Apollo, by Jean Voneman Mikhail

by Jean Voneman Mikhail

He wound his watch
its numbers omitted
numbers he knew
already anyways, enough
to imagine the face of time. By heart,
strumming songs on tenor banjo,
he would play Happy Days
Are Here Again from the film
Chasing Rainbows. Dancing in,
we’d say Daddy, go faster
but you know the strain of not
being able, not knowing enough–
the anger oh anger.
On steel strings,
the one bad middle finger
he butchered, leaving
a cleft that refused to close.
One small faraway heart
corresponds with the other
beating inside the hand
holding onto its life long pain
the day he stapled his finger
onto a paper about Morse Code
leaving a trail of blood.
My father was told
by his father Be a man, Honey
all fists and knots, a buckle
in the waiting room floor
a hand waving over the face
telling you come to your senses
you can wake up now
emptied of pain. It’s just a little
fold in the finger
under stitches pulled
like marionette strings
dragging their red Howdy Doody.
Cries from your mouth
do not seem your own.
There is a falseness never heard before.
Music pulled from under the skin
with its top hat of severed flesh
you dance to Moon Over Bourdon Street.
Disconnected, with the now dead flesh
it falls off into the sink
white with antiseptic fizz.
There were the songs
he’d have to leave behind.
But he proved them wrong
when he played again
ignoring the spot where
the metal string stuck
inside the groove.

The day he turned on
the TV, black and white
in those days, he said it’s possible
everything could go wrong but it didn’t
when Apollo 11 landed June 20, 1969,
and the pastor read Genesis,
slipping communion under
one astronaut’s tongue, he read
When I Consider thy Heavens
the works of thy fingers.
Blank bubble of a face,
Do you really believe the stories he tells?
The ones so far fetched?
My sister didn’t care about the landing.
She sang Beatles’ tunes like Get Back
as Apollo landed
on the moon’s basalt
in The Sea of Tranquility.
He points up to something
still missing. I believe
he was crying
when they touched down.

Jean Voneman Mikhail lives in Athens, Ohio and is a graduate of OU with a MA in Creative writing. Her work has appeared in Westminster Review, Riverwind and Canary Journal. She takes part in public readings such as “Women On the Line” and “Women of Appalachia.” She tries to write every day.


Daughter/Dragonfly, by Jean Voneman Mikhail

by Jean Voneman Mikhail

You bring your daughter to campus
on your shoulders or in a backpack.
She longs for travel, her eyes
the color of amber from the Baltics
or from the Oak’s dead rustle of browns
that come alive at sunset, almost scarlet.
You haven’t decided if she can come yet.
She makes you a little angry.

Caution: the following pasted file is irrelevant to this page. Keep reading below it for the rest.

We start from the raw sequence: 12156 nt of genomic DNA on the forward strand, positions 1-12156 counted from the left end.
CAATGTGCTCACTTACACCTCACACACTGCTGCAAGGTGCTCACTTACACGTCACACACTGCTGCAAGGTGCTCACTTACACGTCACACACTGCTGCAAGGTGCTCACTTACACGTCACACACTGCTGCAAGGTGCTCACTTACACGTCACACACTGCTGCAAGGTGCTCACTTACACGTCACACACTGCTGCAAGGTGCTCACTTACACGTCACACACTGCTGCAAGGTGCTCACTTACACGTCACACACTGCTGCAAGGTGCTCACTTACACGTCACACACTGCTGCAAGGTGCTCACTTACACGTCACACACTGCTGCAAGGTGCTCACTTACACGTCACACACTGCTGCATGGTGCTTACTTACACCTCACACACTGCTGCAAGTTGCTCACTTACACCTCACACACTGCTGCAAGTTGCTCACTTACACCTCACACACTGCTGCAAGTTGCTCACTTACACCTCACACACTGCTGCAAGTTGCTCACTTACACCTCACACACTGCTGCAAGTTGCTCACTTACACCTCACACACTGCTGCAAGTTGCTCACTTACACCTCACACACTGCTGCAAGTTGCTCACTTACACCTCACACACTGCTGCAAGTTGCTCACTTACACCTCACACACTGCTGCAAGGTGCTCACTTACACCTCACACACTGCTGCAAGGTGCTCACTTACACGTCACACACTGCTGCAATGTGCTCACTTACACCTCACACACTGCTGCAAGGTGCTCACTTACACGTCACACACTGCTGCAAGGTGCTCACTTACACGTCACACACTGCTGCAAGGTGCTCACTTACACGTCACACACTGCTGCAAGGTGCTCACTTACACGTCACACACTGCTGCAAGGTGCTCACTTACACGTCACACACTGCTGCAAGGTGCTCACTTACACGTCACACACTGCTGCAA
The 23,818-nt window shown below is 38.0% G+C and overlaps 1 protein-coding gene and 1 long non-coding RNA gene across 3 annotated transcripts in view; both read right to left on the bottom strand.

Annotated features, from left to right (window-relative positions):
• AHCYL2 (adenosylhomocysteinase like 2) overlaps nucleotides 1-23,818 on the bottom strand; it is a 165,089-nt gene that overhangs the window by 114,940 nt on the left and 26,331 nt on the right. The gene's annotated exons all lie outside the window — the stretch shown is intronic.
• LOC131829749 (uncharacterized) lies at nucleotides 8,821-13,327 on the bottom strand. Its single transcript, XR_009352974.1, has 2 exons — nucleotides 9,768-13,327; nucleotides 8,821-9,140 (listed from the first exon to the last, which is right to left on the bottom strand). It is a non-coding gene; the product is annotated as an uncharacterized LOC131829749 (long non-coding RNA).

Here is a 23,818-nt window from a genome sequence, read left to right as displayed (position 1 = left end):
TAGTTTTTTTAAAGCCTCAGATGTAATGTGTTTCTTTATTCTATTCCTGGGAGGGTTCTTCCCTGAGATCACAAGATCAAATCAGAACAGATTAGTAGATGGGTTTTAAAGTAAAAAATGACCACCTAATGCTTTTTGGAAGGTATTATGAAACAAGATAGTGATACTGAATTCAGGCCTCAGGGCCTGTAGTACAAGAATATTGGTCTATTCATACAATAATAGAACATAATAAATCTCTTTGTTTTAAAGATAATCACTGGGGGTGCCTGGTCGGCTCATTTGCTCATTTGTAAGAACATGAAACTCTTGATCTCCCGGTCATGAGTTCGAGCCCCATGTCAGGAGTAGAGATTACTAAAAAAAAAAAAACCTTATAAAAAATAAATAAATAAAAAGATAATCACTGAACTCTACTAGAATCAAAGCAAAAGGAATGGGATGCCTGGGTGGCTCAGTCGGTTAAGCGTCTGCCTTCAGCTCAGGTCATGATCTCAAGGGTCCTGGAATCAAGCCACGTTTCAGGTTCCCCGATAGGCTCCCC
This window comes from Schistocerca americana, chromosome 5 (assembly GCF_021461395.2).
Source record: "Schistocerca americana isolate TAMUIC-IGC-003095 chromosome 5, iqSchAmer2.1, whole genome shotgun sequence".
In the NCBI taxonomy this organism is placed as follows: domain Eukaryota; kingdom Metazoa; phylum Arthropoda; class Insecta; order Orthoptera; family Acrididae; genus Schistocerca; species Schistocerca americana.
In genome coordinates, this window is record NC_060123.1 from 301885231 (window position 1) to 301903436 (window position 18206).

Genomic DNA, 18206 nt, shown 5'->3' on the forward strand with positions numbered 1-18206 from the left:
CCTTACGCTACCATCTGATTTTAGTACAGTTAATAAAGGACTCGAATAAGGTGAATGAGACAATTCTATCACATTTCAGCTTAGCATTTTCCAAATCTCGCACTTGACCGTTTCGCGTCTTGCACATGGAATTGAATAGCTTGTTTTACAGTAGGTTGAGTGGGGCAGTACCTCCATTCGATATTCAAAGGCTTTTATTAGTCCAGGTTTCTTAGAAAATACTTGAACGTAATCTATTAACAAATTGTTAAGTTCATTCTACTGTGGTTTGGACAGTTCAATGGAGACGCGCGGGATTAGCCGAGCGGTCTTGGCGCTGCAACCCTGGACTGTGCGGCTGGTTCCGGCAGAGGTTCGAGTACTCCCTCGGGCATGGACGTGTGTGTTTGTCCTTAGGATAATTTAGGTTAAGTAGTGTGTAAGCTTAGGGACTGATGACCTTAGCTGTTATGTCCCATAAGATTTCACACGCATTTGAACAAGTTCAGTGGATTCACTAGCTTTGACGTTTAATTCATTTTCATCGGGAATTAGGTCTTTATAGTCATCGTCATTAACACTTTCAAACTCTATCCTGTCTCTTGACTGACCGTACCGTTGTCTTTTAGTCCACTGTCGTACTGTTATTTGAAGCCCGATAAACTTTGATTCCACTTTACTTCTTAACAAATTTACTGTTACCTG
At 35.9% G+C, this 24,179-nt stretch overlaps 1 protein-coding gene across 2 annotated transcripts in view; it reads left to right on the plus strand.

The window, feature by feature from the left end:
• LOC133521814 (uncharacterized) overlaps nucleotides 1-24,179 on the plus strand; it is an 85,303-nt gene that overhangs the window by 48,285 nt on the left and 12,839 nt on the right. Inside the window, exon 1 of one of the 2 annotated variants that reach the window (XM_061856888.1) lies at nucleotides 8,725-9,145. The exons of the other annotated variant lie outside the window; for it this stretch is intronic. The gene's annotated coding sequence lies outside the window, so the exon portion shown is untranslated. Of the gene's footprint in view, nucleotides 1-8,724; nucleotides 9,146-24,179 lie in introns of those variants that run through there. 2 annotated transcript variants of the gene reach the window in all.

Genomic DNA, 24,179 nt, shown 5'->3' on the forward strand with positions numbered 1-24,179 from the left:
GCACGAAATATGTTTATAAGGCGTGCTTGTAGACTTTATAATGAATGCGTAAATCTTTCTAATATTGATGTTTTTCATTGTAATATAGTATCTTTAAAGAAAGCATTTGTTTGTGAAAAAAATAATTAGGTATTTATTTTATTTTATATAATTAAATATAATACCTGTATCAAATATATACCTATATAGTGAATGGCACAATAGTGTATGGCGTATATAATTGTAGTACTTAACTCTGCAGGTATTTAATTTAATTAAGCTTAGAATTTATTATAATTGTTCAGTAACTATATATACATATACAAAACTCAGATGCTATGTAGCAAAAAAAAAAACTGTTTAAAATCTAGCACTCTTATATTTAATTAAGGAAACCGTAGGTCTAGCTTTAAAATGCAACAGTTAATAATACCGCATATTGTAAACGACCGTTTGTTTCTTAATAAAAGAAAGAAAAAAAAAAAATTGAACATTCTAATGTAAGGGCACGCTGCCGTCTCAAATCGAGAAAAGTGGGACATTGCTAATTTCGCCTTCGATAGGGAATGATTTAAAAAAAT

She wants both up and down–riding,
belching the wind as she goes
scuttling over the sidewalk, nearly
tipping you with her tantrums
the hard apple of her hand
turning to mush on your neck.
The soft reflective bubble of her mouth, pouting.
She scurries over your shoulder
like a dragonfly, her iridescense–
when she turns this way
her eyes are green,
swooping green darners
seaming up a snake,
cottonmouth in the grass
that warm November
with the yellow jackets sipping
hard cider under the trees
where you were
with the love of your life.
You love your wife but don’t love her. You know what I mean.
Your daughter pleads with you
to take her to water
to the Lake or the Bay.
It doesn’t matter.
The light this way makes her blue, the sapphire
in candlelight we sometimes see.
You say, get down, your weight crushes my soul.
Can you believe you used those words?
She is carried to you on a swarm
through the door like Cinderella.
Now, she is suddenly queen of the seafoam.
Her voice becomes thick with spirits
on the lips of the waves she says between sips
Unclasp the necklace
you made me, the charm of arms
around your neck.

Jean Voneman Mikhail lives in Athens, Ohio and is a graduate of OU with a MA in Creative writing. Her work has appeared in Westminster Review, Riverwind and Canary Journal. She takes part in public readings such as “Women On the Line” and “Women of Appalachia.” She tries to write every day.

BAPTISMS, Jean Voneman Mikhail

by Jean Voneman Mikhail

We tried to touch quicksilver,
poured from a little jar
that dad had brought home
from somewhere. But each time
the drop moved away
from our fingers.
These were your tears, little brother,
untouched by our ideas of you.
That time we threw you
in a pond, we three girls laughed
as we held you by your pants,
always stained with earth’s marrow.
Your locks underwater moved
with all the astronauts in space.
You never cried
so we slapped you on the back,
comforting you.
Saying good boy, good boy.
Hush, now, don’t tell

A drawer in the hallway,
her baptismal gown waits.
She is so small, a curler
rolls from her hair, lopsided.
Her head drops, a word
on her tongue repeated.
She climbs in the drawer
so we close her in easily.
A baking heat in the house.
Dovetails swell, the notched wood
knocked in by the mallet
of a mighty hand.
The pajamas she wears
have a flowerscape, silky
from so many washes, soft
as the word “Fla.” on the back
of the box of orange blossom
perfume in her room.
She touches her wrists,
her pulse. Her mother
has shown her how to
sleep at the sound
of a closed door, meaning
darkness rolls in on roller skates
over slate, meaning sleep
over the open road of the car.
Her father’s foot on the brake
can’t keep her from flying.

Jean Voneman Mikhail attained a Masters Degree in Creative Writing from Ohio University. She lives in Athens, Ohio with her husband and three children. She has published in Riverwind, The Westminster Review, Maybesopoetry, Between the Lines reading, and recently was selected to participate in a poetry reading/art show.